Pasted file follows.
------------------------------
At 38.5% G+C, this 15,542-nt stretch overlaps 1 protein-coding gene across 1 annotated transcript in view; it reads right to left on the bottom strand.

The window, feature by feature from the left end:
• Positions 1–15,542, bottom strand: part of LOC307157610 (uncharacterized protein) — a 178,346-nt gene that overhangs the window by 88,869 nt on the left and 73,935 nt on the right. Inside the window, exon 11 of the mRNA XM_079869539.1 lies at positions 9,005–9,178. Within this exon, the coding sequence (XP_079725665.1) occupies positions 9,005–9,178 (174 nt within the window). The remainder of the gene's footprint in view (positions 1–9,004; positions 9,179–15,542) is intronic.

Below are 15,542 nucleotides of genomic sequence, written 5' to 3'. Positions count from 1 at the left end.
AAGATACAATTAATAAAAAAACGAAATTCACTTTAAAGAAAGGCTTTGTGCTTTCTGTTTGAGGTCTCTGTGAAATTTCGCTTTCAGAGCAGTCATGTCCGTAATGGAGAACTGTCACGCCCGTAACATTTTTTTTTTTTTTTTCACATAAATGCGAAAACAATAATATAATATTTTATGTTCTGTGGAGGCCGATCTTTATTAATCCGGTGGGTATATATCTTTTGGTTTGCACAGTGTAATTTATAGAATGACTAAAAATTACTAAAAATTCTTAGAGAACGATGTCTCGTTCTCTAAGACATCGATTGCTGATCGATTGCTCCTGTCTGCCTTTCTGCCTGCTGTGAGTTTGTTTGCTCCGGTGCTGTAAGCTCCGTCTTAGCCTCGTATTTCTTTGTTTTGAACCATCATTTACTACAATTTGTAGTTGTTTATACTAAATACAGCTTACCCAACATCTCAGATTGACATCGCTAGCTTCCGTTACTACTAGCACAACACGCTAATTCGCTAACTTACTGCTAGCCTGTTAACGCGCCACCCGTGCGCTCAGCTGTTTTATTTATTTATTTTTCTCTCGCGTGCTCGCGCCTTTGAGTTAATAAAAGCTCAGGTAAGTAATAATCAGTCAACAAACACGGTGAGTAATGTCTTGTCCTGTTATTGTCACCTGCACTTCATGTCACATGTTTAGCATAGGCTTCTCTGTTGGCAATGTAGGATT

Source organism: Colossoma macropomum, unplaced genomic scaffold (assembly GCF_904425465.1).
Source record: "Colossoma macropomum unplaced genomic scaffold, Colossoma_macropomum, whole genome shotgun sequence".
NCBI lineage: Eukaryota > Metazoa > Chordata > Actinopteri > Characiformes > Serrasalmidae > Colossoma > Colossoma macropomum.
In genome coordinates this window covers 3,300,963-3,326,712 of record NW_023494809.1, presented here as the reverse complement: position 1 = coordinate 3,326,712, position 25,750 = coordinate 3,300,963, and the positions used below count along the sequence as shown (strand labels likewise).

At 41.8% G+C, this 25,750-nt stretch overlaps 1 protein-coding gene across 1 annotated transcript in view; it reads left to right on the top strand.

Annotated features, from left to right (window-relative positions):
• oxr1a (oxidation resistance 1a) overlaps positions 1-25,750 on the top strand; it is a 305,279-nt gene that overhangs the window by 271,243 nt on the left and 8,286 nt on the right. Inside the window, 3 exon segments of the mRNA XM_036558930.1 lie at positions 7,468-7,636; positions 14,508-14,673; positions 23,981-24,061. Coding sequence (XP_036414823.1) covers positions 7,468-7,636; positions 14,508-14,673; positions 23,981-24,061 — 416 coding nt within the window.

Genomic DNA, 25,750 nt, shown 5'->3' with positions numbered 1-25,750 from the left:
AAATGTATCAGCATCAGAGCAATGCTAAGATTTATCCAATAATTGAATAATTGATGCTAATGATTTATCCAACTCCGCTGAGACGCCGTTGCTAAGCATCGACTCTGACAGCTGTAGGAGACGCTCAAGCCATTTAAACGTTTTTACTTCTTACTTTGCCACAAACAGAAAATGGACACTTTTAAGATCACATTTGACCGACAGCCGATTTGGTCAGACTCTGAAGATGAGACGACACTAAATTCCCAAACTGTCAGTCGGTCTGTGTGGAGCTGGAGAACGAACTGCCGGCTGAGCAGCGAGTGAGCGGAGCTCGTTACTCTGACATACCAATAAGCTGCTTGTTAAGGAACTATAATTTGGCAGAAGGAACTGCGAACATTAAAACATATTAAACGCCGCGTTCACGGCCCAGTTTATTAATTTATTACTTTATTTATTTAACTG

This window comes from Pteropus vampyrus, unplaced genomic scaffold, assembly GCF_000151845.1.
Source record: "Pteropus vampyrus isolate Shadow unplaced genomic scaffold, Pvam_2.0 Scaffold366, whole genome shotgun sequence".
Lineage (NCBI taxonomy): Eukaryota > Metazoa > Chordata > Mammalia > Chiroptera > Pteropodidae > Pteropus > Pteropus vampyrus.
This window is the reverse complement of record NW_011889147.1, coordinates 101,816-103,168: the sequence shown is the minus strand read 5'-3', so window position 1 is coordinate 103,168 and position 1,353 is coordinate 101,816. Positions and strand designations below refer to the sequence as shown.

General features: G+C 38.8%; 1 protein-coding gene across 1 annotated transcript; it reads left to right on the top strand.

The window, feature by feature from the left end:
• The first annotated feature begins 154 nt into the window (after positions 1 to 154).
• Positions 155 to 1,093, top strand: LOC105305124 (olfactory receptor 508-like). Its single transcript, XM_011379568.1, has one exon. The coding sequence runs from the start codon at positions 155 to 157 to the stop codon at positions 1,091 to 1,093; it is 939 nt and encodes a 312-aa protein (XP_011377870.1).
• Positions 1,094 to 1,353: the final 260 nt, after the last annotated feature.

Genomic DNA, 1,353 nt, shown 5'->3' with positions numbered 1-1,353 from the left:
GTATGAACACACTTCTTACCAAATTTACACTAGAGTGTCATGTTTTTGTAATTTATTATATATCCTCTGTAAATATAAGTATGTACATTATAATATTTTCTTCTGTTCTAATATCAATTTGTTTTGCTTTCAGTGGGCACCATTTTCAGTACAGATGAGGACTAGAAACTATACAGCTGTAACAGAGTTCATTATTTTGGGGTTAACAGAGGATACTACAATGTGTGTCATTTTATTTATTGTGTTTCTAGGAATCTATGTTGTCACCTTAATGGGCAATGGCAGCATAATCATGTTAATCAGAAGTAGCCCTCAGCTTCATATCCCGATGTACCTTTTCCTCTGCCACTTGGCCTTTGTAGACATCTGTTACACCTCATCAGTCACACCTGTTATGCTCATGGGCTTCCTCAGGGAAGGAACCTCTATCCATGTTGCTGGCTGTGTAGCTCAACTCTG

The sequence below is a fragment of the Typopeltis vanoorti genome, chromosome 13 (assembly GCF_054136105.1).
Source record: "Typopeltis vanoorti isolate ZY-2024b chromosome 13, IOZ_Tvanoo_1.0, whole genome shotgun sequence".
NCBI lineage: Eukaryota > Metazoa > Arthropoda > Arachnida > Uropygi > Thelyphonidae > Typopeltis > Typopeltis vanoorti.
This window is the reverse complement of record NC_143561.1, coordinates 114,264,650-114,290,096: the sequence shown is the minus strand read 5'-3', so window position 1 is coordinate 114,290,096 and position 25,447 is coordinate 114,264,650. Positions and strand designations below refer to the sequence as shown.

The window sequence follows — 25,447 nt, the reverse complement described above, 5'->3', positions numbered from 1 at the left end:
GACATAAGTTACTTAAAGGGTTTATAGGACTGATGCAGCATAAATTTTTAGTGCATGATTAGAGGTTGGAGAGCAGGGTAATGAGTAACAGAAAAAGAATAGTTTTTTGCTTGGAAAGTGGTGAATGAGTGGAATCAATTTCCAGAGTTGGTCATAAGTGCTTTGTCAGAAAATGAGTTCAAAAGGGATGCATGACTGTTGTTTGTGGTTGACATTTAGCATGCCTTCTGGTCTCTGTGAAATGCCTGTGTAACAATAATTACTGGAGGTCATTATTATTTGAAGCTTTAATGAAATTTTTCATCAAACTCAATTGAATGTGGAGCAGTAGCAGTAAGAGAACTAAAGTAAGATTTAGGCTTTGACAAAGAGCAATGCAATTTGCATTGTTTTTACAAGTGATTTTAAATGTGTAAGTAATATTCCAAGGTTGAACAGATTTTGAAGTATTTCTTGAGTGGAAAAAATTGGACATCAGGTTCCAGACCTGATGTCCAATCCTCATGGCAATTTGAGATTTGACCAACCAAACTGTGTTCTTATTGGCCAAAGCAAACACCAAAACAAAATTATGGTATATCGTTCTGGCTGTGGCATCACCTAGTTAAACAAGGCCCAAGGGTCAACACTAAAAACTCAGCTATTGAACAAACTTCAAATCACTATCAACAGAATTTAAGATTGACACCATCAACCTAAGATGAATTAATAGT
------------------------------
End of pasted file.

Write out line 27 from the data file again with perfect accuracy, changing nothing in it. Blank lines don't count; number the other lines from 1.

Source record: "Typopeltis vanoorti isolate ZY-2024b chromosome 13, IOZ_Tvanoo_1.0, whole genome shotgun sequence".